Naturally, that was one of the first places I ate at when I got to Taipei.
And I ate an embarrassing amount of drool-worthy dim sum. But, it was “sum” of the best I've ever had.
Thank you again, Tony.
During this particular episode, Bourdain visited Prague. He did plenty of typical things, like eat all the goulash and other meaty dishes, but he also visited something off of the beaten path: Sapa Market, or Little Hanoi.
On the outskirts of Prague, there's a large market dedicated to Vietnamese cuisine, products, and even some questionable activities.
While there, Bourdain and his cameramen tried to record in the giant warehouses there, which hold tons of clothing items and other various items. However, the workers there immediately stopped them and refused to let them record inside.
I found that particularly interesting and, once I moved to Prague in January 2017, I almost immediately went to Sapa Market. I ate incredible pho (before realizing my gut can’t handle it), walked around, and even bought some morning glory, my favorite vegetable in Asia!
But, I also tried to record inside the warehouses there. And, just like Bourdain, I was yelled at and stopped instantly.
Yet another wild experience thanks to Tony!
Throughout this episode, Bourdain is shown getting inebriated with a crew of random Korean business men. He ate tons of delicious food, like Korean barbecue, and drank tons of alcohol, like soju (Korean liquor) and Cass (Korean beer).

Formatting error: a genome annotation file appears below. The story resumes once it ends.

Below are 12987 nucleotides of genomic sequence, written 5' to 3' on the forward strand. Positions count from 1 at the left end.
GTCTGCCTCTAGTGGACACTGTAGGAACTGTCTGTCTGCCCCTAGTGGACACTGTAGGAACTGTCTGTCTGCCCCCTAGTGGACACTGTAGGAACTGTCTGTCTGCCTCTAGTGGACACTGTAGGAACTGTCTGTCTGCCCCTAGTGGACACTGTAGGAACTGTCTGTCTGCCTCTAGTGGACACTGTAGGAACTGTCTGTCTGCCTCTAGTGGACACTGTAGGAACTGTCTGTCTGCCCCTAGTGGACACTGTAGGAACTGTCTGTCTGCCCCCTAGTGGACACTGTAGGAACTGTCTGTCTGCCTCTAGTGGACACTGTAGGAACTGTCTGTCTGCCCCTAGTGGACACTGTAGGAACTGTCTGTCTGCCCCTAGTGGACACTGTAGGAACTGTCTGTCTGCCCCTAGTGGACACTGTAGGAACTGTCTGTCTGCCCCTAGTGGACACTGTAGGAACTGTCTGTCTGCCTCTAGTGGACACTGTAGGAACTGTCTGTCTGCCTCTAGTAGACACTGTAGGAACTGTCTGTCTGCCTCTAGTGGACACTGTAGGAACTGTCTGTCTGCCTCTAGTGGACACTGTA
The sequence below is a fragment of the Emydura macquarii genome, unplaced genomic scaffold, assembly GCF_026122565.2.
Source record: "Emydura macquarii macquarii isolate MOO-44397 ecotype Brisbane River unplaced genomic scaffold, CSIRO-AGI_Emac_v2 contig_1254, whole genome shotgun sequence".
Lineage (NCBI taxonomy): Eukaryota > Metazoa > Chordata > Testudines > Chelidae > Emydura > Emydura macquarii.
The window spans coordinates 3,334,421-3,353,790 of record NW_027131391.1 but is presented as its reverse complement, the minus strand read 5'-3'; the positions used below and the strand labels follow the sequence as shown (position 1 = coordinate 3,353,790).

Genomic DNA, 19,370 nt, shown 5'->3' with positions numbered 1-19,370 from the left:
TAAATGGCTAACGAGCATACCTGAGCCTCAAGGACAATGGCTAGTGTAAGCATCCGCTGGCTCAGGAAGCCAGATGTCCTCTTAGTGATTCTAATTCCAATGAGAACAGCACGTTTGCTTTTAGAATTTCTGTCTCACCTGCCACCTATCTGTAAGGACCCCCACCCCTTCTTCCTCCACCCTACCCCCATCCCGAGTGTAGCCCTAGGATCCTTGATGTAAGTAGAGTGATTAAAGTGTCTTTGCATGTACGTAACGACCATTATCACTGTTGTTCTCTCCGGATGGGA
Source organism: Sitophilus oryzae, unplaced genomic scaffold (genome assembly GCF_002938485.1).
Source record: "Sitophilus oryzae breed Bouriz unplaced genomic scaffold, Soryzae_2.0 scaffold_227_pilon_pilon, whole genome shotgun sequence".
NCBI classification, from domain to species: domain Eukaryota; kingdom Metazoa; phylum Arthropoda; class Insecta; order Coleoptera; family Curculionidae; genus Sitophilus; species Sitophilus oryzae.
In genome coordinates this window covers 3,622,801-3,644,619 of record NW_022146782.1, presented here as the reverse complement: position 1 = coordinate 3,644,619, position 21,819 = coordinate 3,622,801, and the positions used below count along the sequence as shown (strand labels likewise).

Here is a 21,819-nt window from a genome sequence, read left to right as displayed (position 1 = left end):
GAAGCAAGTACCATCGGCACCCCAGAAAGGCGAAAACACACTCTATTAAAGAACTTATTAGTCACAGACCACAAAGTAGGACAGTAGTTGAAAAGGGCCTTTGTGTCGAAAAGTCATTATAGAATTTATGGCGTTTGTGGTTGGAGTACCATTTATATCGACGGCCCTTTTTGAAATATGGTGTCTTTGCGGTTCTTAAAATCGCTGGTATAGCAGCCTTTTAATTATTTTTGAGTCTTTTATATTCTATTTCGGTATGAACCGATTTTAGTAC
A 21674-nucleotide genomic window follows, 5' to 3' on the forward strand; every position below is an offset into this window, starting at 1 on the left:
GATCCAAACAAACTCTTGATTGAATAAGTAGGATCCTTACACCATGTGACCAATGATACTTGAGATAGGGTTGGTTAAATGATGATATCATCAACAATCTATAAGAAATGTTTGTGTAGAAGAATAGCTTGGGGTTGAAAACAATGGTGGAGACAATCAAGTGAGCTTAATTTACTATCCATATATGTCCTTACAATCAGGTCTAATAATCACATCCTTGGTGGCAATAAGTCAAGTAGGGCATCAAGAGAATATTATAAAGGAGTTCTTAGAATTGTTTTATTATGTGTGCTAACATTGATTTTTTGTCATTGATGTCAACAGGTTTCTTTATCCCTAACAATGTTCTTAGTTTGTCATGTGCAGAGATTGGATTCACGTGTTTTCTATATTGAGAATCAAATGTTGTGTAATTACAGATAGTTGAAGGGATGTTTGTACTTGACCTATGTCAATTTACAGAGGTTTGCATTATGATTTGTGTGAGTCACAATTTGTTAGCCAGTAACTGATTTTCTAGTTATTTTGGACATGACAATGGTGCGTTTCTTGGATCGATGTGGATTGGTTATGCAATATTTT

The best part of the episode was when Bourdain said that he absolutely hated karaoke and would under no circumstances do it that night.
Of course, after enough drinks and good times, he did it anyway.
I loved this episode so much because it was an awesome representation of Seoul and South Korean nightlife overall. During my 5 months living there, I continually did exactly what Bourdain did in that episode: eat all the barbecue, drink all the alcohol, and sing all the songs at karaoke.
And what made this even more perfect somehow was that I myself swore to never sing karaoke. But, of course, I did, too-- just like Bourdain.
Once again, thank you, Tony.
If you couldn't already tell, I am devastated by the loss of Anthony Bourdain. I've personally never been so affected by a celebrity's death before because I almost never relate to any celebrities. I've felt saddened by some, but most, I didn't feel much because I wasn't "close" to them.
However, Bourdain's passing was a different story. He led me around the world and taught me lessons that I couldn't have learned on my own. His attitude, outlook on life, admiration for almost everything, and storytelling was mesmerizing to me. He pushed me to travel the world and because of him, I did. I feel like I've lost a close friend. Without him, I wouldn't be who I am today.
Thank you, Anthony Bourdain, for everything. I will always miss you and will continue to watch your adventures while doing my best to experience the world like you did.
Please remember: suicide is a serious thing. If you or anyone you know needs ANY help, please reach out to anyone, whether it be a family member, friend, or hotline. Here's the suicide prevention number in the US: 1-800-273-TALK (8255)